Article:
Credit Of The Dead

, , , , , | Working | June 9, 2017

(My mother was big into mail ordering. When she died suddenly, my sisters and I were trying to clear up her affairs. A package was delivered about two weeks later, and I call the mail order house.)

Me: “We just received a package from you that my mother ordered shortly before her death. I’d like to return it for a refund, please.”

Customer Service Rep: “Oh, I’m sorry to hear about your loss. Can I issue a credit?”

Me: “No, I’d like a refund check made out to my mother’s estate.”

Customer Service Rep: “Well, we’d prefer to issue a credit.”

Me: “Did you hear me tell you that this person is dead? She’s probably not going to order too much more from you.”

Customer Service Rep: “I don’t know. I’ll have to talk to my supervisor.”

Me: “Well, unless he can bring her back, I’ll have to insist on a refund.”

(I eventually did receive a refund check.)

Will Stick Those Solar Panels Where The Sun Don’t Shine

, , , , , | Working | June 9, 2017

(I’m a manager, and I’ve just transferred from a stand-alone store (with a drive-thru and a dining room) to one located within a shopping centre food court. It’s the middle of our busiest half hour of the day, as the local school kids come for lunch when the phone rings.)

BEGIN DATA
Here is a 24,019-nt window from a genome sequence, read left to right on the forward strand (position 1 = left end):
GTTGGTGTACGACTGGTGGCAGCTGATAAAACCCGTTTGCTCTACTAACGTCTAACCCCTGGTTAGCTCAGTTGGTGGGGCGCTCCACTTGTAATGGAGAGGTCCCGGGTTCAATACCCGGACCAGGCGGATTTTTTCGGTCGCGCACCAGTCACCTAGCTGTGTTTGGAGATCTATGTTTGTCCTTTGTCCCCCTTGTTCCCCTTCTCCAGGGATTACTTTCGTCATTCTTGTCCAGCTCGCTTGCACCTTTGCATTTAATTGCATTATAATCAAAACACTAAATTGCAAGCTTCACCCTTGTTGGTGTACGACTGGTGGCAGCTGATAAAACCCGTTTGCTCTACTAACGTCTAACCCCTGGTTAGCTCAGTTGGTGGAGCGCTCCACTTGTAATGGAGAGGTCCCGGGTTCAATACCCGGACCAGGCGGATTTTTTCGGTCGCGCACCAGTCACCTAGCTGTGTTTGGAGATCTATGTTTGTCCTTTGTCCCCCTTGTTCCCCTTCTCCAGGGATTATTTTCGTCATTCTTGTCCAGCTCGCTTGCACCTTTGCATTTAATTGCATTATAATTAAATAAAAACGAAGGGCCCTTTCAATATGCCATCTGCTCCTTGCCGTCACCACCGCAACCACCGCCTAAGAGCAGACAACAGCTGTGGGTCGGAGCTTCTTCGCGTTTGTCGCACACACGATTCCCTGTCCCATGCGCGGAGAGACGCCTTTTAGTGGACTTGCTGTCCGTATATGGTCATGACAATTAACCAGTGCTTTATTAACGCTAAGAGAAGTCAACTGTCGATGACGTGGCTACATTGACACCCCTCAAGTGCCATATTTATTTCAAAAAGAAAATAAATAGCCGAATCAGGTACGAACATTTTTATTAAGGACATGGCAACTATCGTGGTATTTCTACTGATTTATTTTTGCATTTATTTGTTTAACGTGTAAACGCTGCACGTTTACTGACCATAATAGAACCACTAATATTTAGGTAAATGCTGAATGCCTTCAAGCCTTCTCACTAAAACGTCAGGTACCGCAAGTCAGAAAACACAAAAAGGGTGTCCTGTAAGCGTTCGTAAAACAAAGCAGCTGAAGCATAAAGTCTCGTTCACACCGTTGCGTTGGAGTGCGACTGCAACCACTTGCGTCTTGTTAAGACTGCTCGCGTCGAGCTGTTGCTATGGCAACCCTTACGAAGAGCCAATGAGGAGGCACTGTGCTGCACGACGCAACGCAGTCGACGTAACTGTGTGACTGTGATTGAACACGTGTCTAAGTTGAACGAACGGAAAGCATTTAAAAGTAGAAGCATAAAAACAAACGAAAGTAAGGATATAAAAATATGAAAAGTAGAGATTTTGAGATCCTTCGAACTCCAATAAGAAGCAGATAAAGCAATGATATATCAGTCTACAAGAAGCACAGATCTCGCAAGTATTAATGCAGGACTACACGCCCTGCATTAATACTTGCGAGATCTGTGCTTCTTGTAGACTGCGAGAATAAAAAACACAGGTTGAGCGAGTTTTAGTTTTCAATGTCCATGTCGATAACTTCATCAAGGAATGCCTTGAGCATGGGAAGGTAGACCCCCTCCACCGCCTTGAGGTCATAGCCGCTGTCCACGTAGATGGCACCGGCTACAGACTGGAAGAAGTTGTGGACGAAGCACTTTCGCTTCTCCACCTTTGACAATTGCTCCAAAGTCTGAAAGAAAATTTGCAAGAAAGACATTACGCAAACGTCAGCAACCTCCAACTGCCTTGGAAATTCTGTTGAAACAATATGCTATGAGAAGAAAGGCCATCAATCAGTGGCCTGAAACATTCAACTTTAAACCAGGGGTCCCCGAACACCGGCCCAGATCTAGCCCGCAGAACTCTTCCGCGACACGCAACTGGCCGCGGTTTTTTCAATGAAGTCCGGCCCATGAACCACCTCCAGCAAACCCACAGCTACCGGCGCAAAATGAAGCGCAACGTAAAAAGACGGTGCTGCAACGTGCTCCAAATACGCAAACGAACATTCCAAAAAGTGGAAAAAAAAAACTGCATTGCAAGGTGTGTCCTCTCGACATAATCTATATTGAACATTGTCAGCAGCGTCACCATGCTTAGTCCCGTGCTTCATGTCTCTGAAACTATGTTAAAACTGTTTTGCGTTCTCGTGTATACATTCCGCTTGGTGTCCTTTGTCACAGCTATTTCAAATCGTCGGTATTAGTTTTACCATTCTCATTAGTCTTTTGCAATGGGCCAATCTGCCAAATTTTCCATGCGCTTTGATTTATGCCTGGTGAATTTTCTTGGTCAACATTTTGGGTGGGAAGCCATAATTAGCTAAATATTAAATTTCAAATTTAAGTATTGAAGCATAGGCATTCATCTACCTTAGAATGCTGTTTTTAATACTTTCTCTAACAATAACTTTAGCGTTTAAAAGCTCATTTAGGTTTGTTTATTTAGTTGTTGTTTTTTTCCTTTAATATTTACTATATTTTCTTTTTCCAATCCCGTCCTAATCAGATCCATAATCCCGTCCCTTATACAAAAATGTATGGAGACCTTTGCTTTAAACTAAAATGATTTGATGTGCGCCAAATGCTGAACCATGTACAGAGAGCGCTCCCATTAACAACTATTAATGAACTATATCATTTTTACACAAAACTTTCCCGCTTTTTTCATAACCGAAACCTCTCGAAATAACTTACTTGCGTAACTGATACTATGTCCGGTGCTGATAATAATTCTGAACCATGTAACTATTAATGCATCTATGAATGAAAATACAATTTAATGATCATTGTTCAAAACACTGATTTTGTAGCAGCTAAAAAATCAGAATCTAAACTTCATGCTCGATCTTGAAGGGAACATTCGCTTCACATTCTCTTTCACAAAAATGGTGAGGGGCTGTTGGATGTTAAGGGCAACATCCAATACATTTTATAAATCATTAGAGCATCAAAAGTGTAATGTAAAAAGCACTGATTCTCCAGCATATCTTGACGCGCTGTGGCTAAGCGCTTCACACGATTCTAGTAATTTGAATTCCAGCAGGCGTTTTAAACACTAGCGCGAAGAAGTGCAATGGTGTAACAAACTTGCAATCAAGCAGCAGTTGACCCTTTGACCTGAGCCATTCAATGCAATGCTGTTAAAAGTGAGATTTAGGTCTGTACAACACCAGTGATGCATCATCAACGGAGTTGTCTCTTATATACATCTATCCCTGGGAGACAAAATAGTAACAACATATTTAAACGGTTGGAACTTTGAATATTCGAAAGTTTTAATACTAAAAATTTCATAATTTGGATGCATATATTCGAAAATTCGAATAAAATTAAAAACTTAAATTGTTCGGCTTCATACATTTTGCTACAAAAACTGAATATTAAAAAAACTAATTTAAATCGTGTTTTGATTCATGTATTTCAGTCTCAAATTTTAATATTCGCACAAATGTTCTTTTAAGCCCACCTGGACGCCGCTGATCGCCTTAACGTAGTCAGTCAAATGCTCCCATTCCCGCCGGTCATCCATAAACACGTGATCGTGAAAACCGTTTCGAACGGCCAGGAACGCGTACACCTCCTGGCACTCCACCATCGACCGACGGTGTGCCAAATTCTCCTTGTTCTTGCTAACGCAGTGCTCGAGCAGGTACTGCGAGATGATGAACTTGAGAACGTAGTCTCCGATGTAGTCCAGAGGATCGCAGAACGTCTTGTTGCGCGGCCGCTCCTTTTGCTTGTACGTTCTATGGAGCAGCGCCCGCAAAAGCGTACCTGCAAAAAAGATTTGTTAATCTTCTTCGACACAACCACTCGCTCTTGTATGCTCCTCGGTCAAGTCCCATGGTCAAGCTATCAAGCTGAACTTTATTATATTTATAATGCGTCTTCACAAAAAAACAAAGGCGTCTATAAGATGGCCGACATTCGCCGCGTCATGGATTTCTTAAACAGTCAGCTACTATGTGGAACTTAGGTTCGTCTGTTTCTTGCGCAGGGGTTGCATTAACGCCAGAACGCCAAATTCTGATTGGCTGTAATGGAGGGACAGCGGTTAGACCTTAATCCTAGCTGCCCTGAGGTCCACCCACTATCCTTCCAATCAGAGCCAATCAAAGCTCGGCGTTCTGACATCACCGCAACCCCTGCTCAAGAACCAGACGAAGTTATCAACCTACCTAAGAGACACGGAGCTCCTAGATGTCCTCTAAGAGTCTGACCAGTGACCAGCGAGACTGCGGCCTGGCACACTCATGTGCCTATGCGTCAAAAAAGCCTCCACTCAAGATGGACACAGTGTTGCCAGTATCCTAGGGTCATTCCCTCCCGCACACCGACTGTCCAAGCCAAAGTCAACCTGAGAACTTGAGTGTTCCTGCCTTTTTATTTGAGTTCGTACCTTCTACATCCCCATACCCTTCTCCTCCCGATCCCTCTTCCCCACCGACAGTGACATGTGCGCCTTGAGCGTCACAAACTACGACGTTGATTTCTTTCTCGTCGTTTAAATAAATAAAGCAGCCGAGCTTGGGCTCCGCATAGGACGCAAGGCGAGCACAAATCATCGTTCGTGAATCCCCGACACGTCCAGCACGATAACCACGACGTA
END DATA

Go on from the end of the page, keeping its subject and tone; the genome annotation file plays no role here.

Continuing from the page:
Me: “[Location], [Store]. This is [My Name] speaking.”

Caller: “Hello there. How are you this afternoon?”

Me: “Well, thank you. How are you?”

Caller: “Thank you so much for asking. I’m well, too!”

Me: “I’m glad to hear…” *at this point wondering if this is a prank call*

Caller: “By the way, my name is [Caller] and I’m calling from [Solar Panel Company].”

(At this point I recognise the script, having taken these calls almost daily at my old location, On average it would take about five minutes to convince the caller that I can’t agree to install solar panels on our roof, and that anything like that is decided by our corporate offices.)

Me: “Listen, I’m going to stop you right there.”

Caller: *continues with script about government rebates*

Me: “Listen! You’ve called a store located within a food court. You need to do some research before calling random businesses. I do not own the roof or the building. Please do not call this number again.” *hangs up*

Leaving A Negative Impression

, , , , | Learning | June 9, 2017

(I am completing my last chemistry lab of the year. The lab was designed based on a textbook the school no longer uses, so our instructor is explaining how to finish the lab report. This teaching assistant is good at demonstrations, but rarely listens to your questions before answering them.)

Teacher’s Assistant: “So, when copper is the cathode, you make the number negative before you solve the equation.” *points to a number on a piece of paper I can’t see*

Me: “Which number?” *there are two possibilities*

Teacher’s Assistant: “When the copper is the cathode.”

Me: “Yes, but which number do I make negative?”

Teacher’s Assistant: “When the copper is the cathode.”

Me: “I asked which number, not when to do it.”

Teacher’s Assistant: *walks over to me, points and where I wrote “Cu” on my lab report* “You see how there the copper is a cathode?”

Me: “Yes! But, do I make this number—” *points* “—or this number—” *points* “negative!”

Teacher’s Assistant: “The voltage of copper.” *leaves annoyed*

(If it was that easy why not tell me the first time I asked?)